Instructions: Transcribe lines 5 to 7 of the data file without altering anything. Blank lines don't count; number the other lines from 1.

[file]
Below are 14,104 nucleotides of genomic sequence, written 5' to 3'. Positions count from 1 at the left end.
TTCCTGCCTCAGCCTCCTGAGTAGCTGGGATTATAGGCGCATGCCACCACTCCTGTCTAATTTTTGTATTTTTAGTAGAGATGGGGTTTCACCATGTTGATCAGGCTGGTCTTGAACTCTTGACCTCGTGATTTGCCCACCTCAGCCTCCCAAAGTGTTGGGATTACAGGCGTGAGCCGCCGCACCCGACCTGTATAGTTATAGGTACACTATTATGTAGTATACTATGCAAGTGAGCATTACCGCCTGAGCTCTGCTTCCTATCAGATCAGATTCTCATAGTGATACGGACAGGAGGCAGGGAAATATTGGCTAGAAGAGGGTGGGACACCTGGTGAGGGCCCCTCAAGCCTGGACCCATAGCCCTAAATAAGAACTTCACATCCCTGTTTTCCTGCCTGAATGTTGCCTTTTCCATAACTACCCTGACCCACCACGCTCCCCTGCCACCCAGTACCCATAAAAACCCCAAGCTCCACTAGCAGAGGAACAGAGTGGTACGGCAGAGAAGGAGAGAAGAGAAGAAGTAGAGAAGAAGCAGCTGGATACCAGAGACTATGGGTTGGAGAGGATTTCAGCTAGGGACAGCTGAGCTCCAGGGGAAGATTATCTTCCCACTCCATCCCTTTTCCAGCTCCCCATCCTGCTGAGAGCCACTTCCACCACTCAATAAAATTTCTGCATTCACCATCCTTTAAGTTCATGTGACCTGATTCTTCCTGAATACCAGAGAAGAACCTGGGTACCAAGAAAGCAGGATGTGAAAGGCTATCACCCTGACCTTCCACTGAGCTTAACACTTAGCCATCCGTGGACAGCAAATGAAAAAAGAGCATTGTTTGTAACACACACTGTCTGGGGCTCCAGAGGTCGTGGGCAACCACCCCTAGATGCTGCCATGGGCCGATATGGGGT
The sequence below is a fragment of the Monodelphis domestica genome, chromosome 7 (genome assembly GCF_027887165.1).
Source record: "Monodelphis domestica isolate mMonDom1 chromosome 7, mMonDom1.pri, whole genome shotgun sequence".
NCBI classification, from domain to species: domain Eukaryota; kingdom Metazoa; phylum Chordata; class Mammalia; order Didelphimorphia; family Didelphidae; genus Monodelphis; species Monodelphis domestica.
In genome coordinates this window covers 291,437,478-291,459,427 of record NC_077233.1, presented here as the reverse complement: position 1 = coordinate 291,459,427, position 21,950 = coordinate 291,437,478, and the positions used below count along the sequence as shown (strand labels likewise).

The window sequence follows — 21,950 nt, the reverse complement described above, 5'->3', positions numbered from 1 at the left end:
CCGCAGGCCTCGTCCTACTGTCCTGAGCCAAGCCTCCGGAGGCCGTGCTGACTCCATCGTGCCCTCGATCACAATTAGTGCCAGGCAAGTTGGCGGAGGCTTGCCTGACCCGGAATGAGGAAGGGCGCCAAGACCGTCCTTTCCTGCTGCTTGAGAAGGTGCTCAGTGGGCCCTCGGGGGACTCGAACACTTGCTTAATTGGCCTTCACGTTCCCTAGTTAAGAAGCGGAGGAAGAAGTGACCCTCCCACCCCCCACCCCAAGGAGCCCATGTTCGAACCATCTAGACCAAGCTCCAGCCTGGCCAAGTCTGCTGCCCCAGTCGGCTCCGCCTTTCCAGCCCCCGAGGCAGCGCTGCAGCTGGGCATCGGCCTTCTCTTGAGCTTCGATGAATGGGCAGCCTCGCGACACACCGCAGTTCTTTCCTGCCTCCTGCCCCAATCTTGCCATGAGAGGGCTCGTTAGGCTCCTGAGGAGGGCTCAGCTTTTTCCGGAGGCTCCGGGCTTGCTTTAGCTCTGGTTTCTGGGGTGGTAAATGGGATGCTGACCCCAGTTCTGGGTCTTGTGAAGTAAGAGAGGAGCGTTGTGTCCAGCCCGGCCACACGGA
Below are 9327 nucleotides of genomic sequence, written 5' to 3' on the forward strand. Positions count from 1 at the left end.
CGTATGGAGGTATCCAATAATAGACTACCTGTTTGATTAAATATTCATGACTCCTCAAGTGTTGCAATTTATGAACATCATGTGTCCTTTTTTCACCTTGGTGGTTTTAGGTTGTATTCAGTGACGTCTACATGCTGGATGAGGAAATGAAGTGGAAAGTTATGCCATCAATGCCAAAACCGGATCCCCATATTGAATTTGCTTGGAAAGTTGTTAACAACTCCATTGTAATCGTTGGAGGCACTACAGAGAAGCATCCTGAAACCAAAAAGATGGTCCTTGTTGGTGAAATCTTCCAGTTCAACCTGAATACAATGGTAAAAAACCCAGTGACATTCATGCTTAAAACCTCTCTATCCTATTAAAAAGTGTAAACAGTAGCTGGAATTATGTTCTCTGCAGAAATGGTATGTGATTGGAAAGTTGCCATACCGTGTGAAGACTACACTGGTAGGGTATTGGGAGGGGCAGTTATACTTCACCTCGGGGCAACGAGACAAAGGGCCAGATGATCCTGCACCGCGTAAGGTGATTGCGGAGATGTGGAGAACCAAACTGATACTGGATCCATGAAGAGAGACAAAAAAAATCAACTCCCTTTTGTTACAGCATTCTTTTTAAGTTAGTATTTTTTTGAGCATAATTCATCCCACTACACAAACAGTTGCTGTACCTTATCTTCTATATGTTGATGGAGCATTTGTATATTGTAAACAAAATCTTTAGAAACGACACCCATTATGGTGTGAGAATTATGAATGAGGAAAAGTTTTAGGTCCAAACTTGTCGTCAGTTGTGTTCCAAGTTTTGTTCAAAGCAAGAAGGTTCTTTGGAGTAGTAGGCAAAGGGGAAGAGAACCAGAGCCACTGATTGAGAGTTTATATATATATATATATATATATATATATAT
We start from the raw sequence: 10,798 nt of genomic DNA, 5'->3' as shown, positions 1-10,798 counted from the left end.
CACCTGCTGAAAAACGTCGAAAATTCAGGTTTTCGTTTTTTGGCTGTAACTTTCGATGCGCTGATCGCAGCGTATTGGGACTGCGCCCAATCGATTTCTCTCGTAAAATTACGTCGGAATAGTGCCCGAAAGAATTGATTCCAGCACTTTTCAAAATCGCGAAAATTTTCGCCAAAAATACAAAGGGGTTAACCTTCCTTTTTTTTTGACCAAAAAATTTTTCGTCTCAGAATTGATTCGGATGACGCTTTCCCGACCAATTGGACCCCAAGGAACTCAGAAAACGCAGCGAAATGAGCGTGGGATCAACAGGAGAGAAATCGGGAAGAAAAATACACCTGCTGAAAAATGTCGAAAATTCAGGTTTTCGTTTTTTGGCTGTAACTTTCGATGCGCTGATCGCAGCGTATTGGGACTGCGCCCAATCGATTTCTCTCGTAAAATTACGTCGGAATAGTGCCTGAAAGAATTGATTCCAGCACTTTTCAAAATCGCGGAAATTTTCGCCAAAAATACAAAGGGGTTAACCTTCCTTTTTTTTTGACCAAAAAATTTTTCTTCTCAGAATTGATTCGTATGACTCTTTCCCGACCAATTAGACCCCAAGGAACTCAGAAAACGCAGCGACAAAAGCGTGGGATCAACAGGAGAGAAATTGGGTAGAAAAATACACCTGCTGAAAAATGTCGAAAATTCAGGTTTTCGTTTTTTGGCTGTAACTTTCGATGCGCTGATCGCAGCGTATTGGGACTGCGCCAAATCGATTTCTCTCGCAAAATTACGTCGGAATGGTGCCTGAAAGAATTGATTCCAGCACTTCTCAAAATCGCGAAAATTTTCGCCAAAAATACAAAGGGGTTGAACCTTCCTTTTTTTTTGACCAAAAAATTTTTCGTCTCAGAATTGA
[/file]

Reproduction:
NCBI classification, from domain to species: domain Eukaryota; kingdom Metazoa; phylum Chordata; class Mammalia; order Didelphimorphia; family Didelphidae; genus Monodelphis; species Monodelphis domestica.
In genome coordinates this window covers 291,437,478-291,459,427 of record NC_077233.1, presented here as the reverse complement: position 1 = coordinate 291,459,427, position 21,950 = coordinate 291,437,478, and the positions used below count along the sequence as shown (strand labels likewise).

The window sequence follows — 21,950 nt, the reverse complement described above, 5'->3', positions numbered from 1 at the left end: